A horror story for an elite: Stephen King takes prize
Whether you've read the novel or not, you know the spine-tingling story: A perfectly normal man in a remote old house starts hearing voices, slips into insanity, and kills his family.Skip to next paragraph
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"The Shining"? You're off by 200 years. It's America's first novel, "Wieland," written by Charles Brockden Brown in 1798.
Of course Stephen King, with 300 million copies of his books in print, sells better than his Revolutionary forefather, now relegated to the footnotes of American literary history. But the reigning master of horror is still battling the forces of snobbery. Wednesday, as he receives the National Book Foundation's Medal for Distinguished Contribution to American Letters, he's also at the center of a debate over what, exactly, is "literature."
The lifetime achievement award has gone to the likes of John Updike, Philip Roth, and Eudora Welty, and the announcement that King was next in line drew roars of protest and fears of an imploding Western canon from literary critic Harold Bloom and a host of others who deride King's work as "penny dreadfuls" - and dismiss the horror genre as pure pulp. For literary lions and fervent fans, such tirades probe the line between highbrow and lowbrow - and raise some eyebrows, too.
"These lines between popular and elite have always been very fluid in American culture," says Dana Heller, an English professor and director of the Humanities Institute at Old Dominion University in Norfolk, Va. "A lot of that [fluidity] has to do with how we understand the term 'popular' itself. It could be base and vulgar, the lowest common denominator. But there's also a definition of popular that arises with democratic movements - that what people at large like must be good."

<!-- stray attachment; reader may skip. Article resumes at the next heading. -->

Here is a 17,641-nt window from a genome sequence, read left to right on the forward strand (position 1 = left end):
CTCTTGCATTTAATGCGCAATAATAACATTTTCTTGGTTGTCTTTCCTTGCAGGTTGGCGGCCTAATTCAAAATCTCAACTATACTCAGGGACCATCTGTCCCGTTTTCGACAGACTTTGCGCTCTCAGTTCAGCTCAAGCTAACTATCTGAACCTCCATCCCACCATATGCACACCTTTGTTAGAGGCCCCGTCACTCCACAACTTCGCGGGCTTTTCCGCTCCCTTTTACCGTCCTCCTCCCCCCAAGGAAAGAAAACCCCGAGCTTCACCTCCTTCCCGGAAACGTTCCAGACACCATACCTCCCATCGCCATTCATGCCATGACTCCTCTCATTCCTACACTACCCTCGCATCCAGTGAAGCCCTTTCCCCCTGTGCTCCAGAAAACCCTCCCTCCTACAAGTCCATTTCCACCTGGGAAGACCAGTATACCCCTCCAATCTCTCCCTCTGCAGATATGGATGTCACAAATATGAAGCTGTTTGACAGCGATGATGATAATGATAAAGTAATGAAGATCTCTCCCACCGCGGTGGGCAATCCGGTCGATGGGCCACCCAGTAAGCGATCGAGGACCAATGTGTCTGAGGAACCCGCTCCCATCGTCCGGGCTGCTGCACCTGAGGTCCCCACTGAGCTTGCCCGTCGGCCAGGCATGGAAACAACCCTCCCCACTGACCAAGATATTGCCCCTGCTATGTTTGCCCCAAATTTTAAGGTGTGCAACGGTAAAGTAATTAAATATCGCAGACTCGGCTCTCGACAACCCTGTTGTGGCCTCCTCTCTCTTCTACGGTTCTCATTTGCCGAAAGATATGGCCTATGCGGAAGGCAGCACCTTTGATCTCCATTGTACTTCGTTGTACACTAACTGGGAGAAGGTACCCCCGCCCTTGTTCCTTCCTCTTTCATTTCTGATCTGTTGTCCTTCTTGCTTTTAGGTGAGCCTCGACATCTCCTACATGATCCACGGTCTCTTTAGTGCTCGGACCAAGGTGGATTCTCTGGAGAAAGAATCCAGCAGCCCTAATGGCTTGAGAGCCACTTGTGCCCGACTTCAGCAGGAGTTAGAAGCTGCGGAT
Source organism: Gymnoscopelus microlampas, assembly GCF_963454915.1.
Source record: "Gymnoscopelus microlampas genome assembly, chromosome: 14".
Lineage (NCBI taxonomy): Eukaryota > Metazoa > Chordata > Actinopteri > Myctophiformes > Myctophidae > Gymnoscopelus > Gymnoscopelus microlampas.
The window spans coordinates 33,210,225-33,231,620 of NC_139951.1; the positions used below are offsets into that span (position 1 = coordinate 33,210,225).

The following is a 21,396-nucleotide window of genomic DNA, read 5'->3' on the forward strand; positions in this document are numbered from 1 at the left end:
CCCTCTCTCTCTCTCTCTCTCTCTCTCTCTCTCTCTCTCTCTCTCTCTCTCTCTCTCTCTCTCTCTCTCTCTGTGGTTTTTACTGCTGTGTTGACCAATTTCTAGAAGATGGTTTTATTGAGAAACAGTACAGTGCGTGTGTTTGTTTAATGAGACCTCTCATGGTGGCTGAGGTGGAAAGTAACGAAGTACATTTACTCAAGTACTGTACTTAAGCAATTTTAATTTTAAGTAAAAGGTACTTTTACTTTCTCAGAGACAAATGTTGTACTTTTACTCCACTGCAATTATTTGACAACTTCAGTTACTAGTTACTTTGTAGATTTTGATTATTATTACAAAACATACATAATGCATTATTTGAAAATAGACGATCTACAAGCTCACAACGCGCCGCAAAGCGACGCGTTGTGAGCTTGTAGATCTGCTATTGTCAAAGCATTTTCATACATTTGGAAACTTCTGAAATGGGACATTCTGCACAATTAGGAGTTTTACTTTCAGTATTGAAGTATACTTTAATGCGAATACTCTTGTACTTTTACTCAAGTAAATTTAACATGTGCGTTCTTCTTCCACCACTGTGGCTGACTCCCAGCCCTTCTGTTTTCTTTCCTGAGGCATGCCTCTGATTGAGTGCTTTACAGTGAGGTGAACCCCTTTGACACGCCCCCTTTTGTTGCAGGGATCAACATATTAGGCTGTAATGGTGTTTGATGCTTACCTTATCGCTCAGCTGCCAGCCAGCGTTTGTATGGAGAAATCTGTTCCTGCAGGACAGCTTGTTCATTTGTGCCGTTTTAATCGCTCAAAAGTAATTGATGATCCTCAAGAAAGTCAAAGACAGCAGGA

King has been compared to Edgar Allan Poe and William Shakespeare - and derided by Mr. Bloom as "an immensely inadequate writer." Like Charles Dickens, King's published his work in serial form to great commercial success. Critics quibble over which parallel is best: J.K. Rowling, John Milton, Dean Koontz, Danielle Steel, Nathaniel Hawthorne.
But those comparisons, cautions Alan Cheuse, book commentator on NPR's "All Things Considered," go only so far: "The material is not central to the culture in the way that Dickens's material was. Dickens was writing about the very serious core of British society - life in the big city, distinctions of life among the various social classes - and King's material is really much more peripheral. He's telling ghost stories, basically."
King's real gift, says Mr. Cheuse, is his broad appeal. "Even Shakespeare's most serious plays had sections that appealed to groundlings - the lowest audience - and King manages to bring in those serious readers and the lowest common denominator."
King himself has made sure to defy categorization. He writes of blood and gore and cyborgs, a rabid St. Bernard hurling himself against a broken-down Ford Pinto, and dead pets who return to seek revenge. Yet he quotes the Greek poet and essayist George Seferis. He includes Wallace Stevens's "The Emperor of Ice Cream" in his vampire novel "Salem's Lot." He wrote a novella imitating Jorge Luis Borges. And he's written "The Shawshank Redemption" and "The Green Mile."
To some, that straddling of popular and elite literary worlds, and of the human and uncanny, is his greatest gift. "It speaks to something very profound going on in our culture, and the way we understand our own humanness," says Professor Heller. "As our sense of being human changes in a high-tech global environment, our literature is going to have to be attuned to those changes as well. And literature once associated with machines or with the nonhuman is going to seem more humanized and take on more value."